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Unformatted text preview: Many American Indian tribes, such as Black Elk's, moved camp seasonally to take advantage of hunting, harvesting, or foraging opportunities. Black Elk most often refers to geographic locations according to features in the landscape, especially rivers, which were important as a source of water and food. Black Elk's statement that he was born on the Powder River, rather than in Wyoming or South Dakota, is an expression of Indian culture that contrasts with the U.S. Government's practice of marking out boundaries to control the ownership of land. Another difference between the Indian and white worldviews relates to the calculation of time. Black Elk locates events in traditional Indian time, and Neihardt uses footnotes to translate these into familiar terms. Instead of months, Black Elk speaks of "moons," which are described according to seasonal features: the Moon of the Popping Trees translates into December, the Moon of the...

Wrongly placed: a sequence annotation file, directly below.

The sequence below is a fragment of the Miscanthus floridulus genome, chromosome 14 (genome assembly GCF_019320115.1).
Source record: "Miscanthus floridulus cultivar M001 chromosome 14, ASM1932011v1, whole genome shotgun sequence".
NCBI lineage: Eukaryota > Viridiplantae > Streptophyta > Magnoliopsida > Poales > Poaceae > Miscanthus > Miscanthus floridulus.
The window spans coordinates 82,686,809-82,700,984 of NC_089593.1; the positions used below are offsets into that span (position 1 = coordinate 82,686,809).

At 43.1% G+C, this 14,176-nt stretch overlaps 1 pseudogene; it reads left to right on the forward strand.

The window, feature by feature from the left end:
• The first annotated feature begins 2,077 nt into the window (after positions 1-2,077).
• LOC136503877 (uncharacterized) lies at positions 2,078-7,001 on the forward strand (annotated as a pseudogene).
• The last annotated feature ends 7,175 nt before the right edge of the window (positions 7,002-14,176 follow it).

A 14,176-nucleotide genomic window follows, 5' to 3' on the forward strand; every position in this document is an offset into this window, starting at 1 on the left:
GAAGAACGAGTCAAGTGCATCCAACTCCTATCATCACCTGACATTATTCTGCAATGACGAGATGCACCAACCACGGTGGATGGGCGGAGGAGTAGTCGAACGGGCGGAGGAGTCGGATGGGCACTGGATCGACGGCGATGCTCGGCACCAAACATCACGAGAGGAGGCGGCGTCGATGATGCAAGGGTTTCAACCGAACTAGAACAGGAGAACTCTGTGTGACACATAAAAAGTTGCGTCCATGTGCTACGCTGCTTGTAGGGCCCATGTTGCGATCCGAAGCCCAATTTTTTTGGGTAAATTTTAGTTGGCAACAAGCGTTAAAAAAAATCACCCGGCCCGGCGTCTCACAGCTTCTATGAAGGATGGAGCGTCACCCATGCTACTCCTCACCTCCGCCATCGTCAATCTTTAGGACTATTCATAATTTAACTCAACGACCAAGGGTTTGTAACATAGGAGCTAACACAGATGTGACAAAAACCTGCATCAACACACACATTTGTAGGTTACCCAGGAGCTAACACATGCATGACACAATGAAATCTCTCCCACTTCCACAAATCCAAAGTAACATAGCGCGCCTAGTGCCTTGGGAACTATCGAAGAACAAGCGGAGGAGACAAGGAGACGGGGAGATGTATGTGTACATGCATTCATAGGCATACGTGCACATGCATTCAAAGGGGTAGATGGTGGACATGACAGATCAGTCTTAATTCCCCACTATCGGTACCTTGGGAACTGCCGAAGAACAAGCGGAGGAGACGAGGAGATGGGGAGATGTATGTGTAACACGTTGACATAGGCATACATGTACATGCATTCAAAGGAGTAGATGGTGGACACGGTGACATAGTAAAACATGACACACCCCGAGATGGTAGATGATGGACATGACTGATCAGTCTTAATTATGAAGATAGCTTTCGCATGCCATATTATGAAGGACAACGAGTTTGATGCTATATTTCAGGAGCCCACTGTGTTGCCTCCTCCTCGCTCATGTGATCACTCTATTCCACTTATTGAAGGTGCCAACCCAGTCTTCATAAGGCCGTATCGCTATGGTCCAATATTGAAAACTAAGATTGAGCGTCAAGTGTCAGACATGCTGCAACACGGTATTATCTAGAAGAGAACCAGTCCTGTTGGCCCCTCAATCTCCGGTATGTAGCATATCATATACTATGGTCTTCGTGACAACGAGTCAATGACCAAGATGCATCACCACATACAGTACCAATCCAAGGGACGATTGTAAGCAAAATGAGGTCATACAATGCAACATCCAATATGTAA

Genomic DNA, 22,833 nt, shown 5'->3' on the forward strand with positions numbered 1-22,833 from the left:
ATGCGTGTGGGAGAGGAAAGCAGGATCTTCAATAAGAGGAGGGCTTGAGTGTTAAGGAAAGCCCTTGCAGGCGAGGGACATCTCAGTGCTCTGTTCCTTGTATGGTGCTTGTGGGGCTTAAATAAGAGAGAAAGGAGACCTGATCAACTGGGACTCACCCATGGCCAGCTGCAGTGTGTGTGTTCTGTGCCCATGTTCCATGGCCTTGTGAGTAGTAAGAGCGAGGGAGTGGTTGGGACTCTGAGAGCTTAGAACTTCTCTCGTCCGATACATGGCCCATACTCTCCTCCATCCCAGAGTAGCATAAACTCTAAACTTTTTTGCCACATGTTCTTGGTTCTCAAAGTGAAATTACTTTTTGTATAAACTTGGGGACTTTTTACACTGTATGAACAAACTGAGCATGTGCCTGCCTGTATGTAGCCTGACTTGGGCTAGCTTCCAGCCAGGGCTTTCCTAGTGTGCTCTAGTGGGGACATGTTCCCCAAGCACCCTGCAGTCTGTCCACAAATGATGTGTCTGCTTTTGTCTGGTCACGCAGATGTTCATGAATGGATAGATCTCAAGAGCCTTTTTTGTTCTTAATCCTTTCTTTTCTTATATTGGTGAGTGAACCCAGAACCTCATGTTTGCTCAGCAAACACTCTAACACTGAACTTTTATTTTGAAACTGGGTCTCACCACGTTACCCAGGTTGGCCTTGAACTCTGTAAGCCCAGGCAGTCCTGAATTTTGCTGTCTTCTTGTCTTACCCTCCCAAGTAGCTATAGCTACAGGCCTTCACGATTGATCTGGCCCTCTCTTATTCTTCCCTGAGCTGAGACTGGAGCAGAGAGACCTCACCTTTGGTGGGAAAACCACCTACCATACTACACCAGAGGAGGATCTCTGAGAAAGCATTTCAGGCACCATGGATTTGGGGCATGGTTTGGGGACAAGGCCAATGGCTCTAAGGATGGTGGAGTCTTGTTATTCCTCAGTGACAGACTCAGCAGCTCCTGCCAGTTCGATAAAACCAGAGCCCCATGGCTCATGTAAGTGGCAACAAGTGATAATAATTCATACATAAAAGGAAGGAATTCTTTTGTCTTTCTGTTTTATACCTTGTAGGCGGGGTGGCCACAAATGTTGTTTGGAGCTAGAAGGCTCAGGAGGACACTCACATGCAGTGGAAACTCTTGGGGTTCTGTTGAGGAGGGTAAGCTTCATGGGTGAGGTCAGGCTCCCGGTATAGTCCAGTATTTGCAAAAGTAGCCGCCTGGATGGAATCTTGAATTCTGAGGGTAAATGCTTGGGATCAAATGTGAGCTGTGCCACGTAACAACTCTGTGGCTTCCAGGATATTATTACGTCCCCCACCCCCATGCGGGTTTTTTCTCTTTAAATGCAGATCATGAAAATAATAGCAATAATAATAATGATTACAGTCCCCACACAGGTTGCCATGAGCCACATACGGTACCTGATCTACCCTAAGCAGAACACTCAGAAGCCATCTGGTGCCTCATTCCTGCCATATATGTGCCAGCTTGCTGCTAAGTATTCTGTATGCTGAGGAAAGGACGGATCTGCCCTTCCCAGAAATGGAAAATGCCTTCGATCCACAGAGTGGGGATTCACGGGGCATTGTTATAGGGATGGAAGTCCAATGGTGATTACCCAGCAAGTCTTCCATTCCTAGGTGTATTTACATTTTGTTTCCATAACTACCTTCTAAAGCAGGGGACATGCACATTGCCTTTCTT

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This note was uploaded on 11/29/2011 for the course ENG 101 taught by Professor Staff during the Fall '08 term at Texas State.
- Fall '08